Discussion

Open reduction internal fixation is gold standard and widely used for the treatment of displaced acetabulum fractures. Achieving good reduction of acetabular and satisfactory postoperative function is highly dependent on choosing the appropriate surgical approach. The operative approaches for treatment of displaced acetabular fractures includes: the anterior ilioinguinal approach, the posterior Kocher–Langenbeck approach, the extended iliofemoral approach and combined approaches. According to Judet and Letournel’s classification, there were five elementary fractures and five associated fractures. Based on this classification, Matta (1996) suggested a single surgical approach for six of ten acetabular fractures. Fracture of anterior wall, fracture of anterior column and fractures of the anterior column associated posterior hemi-transverse could be treated with the ilioinguinal approach. Fracture of posterior wall, fracture of posterior column, and fractures of the posterior column and posterior wall could be treated with the Kocher–Langenbeck approach. The surgical approach for the four remaining fracture types, transverse fracture, associated transverse and posterior wall fractures, T-shape fracture and both-column fractures was inconsistent. Those four type fractures involved two columns. Usually, the combination of an anterior and posterior approach should be considered when treat with those complex fractures.

In the 1960s, Letournel established the ilioinguinal approach for the treatment of pelvic ring and acetabular fractures (Letournel 1961). The ilioinguinal approach provides wide access to the anterior column of acetabulum. However, entire detachment of anterior part of the abdominal wall from the ilium or the inguinal ligament, may result in many soft tissue complications associated with this approach, such as postoperative wound infections, iatrogenic injury to the femoral nerve and the iliofemoral blood vessels (Matta 2006; Helfet et al. 1992). To reduce those complications, a modified ilioinguinal approach has been wide used currently (Yang et al. 2015). Using the modified ilioinguinal approach in combined surgical exposures may archive less complications and good functional outcomes in the management of acetabulum fractures involving two columns. However there is no clinical evidence to confirm its efficiency. The purpose of this study is to assess the operative time, blood loss, function outcomes and complications of modified ilioinguinal approach in combined surgical exposures for complex acetabular fractures management.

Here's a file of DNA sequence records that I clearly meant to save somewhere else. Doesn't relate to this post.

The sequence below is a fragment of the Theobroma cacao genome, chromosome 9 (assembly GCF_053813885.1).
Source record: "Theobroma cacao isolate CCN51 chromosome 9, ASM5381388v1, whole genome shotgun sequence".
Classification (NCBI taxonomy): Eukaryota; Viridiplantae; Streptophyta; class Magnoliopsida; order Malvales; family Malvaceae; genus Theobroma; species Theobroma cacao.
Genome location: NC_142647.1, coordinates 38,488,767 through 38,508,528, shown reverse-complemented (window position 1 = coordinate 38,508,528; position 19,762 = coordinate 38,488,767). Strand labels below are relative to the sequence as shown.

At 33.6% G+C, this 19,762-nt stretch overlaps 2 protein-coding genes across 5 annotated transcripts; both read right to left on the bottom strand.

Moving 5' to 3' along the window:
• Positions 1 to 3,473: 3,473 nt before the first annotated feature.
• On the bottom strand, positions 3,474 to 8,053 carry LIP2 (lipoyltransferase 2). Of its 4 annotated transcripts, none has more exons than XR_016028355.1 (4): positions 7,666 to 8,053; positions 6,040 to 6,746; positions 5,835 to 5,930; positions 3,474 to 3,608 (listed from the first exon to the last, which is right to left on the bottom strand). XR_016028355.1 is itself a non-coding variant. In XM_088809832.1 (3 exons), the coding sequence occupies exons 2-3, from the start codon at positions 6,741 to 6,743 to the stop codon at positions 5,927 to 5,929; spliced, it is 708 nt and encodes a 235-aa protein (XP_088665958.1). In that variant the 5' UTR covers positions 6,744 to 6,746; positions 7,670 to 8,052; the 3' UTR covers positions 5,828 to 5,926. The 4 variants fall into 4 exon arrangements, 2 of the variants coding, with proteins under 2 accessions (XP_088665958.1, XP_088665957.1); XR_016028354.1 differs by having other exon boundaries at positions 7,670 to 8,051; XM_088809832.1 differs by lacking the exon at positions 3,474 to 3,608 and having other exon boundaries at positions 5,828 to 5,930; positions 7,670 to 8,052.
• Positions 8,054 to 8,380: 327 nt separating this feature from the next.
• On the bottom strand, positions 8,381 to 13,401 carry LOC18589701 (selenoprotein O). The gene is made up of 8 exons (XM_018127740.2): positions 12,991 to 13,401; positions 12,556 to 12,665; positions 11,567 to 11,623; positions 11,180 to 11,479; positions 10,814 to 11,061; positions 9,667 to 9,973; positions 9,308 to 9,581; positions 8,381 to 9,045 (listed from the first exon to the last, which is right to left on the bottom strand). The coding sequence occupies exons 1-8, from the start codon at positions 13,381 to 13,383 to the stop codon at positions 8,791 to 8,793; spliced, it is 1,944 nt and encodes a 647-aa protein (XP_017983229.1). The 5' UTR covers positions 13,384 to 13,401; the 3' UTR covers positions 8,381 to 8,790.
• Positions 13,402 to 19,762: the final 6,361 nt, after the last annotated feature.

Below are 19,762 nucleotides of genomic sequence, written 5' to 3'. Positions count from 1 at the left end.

In this study, we firstly present our experience of using the modified ilioinguinal approach combined with K–L approach for acetabular fractures involving two columns. The main difficulty in this approach is to detach the iliopubic ligament. The middle iliopubic ligament is strong and difficult to dissect. A long sharp scissor can be used to release it from the iliopectineal eminence. After this stage, there is a subperiosteal “tunnel” between the two windows. The femoral vascular and iliopsoas muscles together with the femoral nerve as the whole bundle are retracted anteriorly and medially. The internal iliac fossa and lateral parts of the anterior column of acetabulum are exposured. In acetabular fractures, the primary objective is the perfect reduction of the both column. Reduction is facilitated with various techniques, including the use of clamps such as a modified Weber clamp, direct pressure with a Cobb elevator or ball-tipped spike pusher, traction with Schanz screws inserted into iliac crest or anterior inferior iliac spine percutaneously, the use of lag screws, reduction with a plate, and other reduction maneuvers that typically are used in acetabular surgery. Temporary K-wires fixations as a conventional and useful method allow maintaining the fracture reduction. In our opinion, this modified ilioinguinal approach offers satisfactory reduction and stable internal fixation for the anterior parts of the acetabular fracture patterns. More important, this approach avoids the surgical dissection of the soft tissue structures in the inguinal part and rectus abdominis. Therefore, this modified ilioinguinal approach is used for displaced acetabular fracture with the following advantages: (1) less invasive dissection without exposure of the femoral nerve, the external iliac vessels and lymphatic channels of the inguinal canal, which is associated with nerve injury, thrombosis and lymphedema, (2) less surgical duration, bleeding and postoperative complications such as heterotopic ossification, (3) preserving circulation of hip joint from ischemia, and (4) rectus abdominis intact offers additional benefits for early functional training. However, there is a risk to injury the corona mortis. For this reason, familiarity with the anatomic structure is essential before using this minimal invasive approach.